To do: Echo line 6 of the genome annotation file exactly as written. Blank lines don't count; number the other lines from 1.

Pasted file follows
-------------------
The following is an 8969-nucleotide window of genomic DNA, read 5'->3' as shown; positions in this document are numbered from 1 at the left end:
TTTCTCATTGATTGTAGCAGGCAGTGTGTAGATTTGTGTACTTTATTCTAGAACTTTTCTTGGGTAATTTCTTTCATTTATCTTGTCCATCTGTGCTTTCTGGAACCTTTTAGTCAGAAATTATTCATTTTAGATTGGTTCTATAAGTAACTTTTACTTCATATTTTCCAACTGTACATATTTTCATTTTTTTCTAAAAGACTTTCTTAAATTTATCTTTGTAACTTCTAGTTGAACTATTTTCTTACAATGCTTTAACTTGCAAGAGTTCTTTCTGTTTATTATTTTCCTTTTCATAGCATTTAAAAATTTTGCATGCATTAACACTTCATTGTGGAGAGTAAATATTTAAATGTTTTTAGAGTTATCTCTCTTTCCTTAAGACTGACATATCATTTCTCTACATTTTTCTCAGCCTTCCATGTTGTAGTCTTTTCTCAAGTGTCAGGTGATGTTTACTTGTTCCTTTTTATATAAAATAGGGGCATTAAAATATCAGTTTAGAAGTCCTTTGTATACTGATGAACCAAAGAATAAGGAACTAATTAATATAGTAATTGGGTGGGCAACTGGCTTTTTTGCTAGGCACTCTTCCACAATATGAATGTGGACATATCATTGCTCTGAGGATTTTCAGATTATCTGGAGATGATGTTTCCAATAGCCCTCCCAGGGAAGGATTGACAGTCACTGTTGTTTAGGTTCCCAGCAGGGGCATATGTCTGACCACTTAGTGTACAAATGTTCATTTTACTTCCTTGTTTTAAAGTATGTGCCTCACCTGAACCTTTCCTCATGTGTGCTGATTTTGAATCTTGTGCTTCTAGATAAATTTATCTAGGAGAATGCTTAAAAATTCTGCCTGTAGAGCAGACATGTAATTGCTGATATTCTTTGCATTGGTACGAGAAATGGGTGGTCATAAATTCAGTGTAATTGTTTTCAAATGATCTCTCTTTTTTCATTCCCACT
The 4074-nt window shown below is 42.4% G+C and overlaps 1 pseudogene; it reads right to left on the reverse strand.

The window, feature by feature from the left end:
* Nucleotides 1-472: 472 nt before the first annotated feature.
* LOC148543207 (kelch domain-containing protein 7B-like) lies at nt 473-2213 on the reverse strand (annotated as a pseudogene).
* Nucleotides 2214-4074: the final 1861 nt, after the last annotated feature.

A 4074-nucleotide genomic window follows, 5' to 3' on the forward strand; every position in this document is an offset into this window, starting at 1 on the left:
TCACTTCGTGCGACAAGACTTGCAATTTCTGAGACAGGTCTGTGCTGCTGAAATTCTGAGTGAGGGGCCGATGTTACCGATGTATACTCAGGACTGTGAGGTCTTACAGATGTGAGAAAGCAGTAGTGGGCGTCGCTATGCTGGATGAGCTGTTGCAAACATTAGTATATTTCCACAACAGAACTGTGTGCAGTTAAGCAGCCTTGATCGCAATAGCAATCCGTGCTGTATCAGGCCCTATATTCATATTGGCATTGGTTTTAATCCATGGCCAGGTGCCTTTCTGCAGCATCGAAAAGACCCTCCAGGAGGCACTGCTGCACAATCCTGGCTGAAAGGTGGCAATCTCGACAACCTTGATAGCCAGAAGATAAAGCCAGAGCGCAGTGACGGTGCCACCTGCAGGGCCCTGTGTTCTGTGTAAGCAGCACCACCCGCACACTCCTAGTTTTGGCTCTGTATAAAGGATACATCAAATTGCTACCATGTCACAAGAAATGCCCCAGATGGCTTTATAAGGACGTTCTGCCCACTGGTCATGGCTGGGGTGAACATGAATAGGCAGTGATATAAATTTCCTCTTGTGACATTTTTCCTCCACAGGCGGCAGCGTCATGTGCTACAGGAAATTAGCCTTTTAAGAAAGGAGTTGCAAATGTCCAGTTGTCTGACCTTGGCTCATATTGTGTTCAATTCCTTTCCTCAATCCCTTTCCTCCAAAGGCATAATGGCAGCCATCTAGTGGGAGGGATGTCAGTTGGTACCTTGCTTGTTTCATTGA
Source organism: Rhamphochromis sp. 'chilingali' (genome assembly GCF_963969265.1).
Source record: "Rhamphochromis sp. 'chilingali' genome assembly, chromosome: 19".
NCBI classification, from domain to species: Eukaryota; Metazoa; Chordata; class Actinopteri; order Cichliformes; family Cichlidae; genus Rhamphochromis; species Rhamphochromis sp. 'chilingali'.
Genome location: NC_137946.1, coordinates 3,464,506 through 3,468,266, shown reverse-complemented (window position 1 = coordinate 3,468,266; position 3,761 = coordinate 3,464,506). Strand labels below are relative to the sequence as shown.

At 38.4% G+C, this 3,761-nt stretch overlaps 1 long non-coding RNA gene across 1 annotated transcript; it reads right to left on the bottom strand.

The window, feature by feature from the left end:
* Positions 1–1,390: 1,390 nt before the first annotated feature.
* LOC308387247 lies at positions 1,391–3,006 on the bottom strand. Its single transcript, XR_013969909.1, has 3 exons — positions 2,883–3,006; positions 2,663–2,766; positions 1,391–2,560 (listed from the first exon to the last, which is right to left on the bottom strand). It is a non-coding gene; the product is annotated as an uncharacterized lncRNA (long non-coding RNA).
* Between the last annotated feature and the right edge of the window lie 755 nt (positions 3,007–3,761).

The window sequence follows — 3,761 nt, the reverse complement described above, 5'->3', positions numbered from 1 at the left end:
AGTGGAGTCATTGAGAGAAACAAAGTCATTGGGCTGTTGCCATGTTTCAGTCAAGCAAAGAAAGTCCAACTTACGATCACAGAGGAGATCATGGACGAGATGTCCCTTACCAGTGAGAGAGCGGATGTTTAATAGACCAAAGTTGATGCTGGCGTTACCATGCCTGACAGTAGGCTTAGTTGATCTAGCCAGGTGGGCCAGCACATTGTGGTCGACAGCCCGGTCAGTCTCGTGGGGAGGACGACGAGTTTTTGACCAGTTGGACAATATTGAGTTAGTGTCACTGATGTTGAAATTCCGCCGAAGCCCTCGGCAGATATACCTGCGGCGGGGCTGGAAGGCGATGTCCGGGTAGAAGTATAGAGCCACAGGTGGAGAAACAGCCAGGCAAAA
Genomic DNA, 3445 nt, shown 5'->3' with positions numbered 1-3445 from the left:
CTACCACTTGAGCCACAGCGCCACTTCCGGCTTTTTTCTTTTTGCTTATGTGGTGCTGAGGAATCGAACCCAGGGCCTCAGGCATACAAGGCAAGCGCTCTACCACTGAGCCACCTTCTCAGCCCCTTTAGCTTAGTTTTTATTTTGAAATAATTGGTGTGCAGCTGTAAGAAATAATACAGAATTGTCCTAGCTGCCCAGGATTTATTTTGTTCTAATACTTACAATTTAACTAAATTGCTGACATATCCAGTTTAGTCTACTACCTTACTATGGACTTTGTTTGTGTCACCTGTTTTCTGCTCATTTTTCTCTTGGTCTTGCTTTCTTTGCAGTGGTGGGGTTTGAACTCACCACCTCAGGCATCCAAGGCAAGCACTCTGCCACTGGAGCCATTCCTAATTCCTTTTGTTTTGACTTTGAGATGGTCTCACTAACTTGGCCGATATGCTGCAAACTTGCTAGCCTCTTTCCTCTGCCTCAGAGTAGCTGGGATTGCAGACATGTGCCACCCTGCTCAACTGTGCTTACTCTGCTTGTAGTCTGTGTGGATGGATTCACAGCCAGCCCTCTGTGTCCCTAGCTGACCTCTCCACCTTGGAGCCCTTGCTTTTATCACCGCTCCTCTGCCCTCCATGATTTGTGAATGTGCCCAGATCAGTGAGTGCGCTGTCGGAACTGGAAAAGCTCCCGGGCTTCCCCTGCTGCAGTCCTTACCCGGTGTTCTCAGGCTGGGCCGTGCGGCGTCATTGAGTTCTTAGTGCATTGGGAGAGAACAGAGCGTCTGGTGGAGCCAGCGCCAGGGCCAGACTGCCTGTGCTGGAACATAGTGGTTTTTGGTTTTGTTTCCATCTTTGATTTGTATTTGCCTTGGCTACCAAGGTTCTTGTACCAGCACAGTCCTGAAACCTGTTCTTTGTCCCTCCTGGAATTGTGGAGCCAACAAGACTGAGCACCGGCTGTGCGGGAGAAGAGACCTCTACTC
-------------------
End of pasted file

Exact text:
* LOC148543207 (kelch domain-containing protein 7B-like) lies at nt 473-2213 on the reverse strand (annotated as a pseudogene).